People of Kanilai have mixed emotions about Jammeh’s departure

People of Kanilai have mixed emotions about Jammeh’s departure

Dotted on the sides of the tarred road leading to a huge black gate are mud huts, a sign of poverty in a village that was referred to as the second political capital of The Gambia.

Kanilai in southern Gambia near the border with Senegal is home to former dictator Yahya Jammeh. It became home to a presidential palace, a luxury hotel, a zoo and the center of wrestling and parties sponsored by Jammeh.

Huge billboards with images of the former ruler are everywhere, praising his development projects and pledging loyalty to him.

President Yahya Jammeh was born in this village, 118 miles from Banjul, in 1965 just three months after the former British colony gained independence.

The atmosphere in the village was not as friendly as when Mr. Jammeh was there. Around an arena, you would often see drummer simultaneously beating the hides tightened to a hallowed wood and men and women cheering in joy.

“God put him in power, and God removed him,” shrugged a young man in the village who refused to give his to the AFP.

Many of the villagers were thankful to Jammeh for building schools and two roads leading to the once unknown village.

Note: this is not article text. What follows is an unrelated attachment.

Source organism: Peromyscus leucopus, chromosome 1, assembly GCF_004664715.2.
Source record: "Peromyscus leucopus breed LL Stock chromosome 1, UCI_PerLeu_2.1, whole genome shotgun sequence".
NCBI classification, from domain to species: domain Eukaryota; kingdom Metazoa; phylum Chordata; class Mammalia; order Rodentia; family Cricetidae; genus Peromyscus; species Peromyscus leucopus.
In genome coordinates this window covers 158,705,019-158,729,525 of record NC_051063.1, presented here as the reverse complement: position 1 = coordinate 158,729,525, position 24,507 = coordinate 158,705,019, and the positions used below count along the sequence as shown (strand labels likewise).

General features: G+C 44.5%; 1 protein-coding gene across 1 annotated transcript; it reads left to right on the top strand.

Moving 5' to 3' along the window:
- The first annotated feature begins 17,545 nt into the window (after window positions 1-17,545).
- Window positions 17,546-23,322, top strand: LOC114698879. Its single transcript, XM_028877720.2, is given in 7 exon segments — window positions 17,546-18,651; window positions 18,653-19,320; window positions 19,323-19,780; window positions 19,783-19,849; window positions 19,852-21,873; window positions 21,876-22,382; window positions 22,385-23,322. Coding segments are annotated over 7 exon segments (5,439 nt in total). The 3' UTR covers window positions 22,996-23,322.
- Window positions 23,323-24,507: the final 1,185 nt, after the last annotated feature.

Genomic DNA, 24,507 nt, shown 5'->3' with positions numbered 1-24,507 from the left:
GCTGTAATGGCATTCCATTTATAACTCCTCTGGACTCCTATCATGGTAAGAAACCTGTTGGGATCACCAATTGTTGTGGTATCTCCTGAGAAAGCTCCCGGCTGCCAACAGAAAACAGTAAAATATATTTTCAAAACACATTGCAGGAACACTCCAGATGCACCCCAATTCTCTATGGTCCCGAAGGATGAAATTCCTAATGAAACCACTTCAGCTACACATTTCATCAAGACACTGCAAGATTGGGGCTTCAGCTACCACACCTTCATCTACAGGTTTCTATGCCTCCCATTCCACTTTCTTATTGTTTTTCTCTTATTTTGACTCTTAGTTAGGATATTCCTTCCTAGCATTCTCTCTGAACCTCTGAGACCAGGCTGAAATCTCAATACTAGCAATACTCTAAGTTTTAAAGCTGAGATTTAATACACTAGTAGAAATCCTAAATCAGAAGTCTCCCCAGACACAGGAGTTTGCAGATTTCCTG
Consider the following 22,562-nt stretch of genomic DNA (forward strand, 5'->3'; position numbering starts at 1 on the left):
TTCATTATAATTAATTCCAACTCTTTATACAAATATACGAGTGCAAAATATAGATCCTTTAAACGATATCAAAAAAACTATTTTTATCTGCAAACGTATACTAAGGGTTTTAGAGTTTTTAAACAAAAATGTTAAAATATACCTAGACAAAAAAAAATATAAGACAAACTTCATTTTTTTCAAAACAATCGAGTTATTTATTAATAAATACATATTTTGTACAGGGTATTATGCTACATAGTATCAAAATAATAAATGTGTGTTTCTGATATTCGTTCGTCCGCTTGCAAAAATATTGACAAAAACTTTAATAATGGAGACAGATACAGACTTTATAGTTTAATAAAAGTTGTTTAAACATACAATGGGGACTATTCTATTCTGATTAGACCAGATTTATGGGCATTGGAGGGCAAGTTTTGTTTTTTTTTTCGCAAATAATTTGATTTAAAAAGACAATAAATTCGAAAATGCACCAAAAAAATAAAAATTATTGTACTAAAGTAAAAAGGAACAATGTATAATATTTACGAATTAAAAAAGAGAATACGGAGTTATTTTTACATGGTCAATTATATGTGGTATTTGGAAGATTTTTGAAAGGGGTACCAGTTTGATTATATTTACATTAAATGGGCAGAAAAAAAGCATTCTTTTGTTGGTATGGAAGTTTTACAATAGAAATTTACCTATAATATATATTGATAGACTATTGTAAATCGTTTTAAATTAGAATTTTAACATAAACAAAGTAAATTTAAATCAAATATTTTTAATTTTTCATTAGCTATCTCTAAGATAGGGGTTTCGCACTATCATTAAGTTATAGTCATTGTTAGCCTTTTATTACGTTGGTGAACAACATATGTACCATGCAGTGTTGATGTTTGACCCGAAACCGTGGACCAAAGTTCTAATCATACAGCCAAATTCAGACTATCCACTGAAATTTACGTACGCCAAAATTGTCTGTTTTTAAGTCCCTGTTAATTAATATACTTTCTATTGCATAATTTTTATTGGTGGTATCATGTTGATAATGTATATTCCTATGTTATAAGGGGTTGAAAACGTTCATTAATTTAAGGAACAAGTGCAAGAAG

West African troops forced Jammeh to cede power and flee the country. He is now in exile in Equatorial Guinea. Jammeh wants he assets protected including his mega mansions that stand out among the thatched huts and mud line houses that surround it.

The village was the first target of the regional forces.

“They shot at Kanilai,” said a villager who was one of the rare local critics of Jammeh’s rule, and who was angry that the whole of Kanilai was made to pay.

“There are only poor people’s houses. Yahya Jammeh did nothing here,” he said, pointing to the ramshackle mud shacks lining the road to the palace.

Jammeh said he was going back to Kanilai to farm. In his farm, he has camels, cattle, goats, and sheep. Soldiers loyal to the former ruler and his family that remains there vowed to take care of them.

That would, however, not be long. Family members will scramble for what is left.

What would really be left of Jammeh in Kanilai is the reminiscence of his reign. The nostalgia is real and has left the people of this small community of farmers deeply divided like the nation that the new government must unite.

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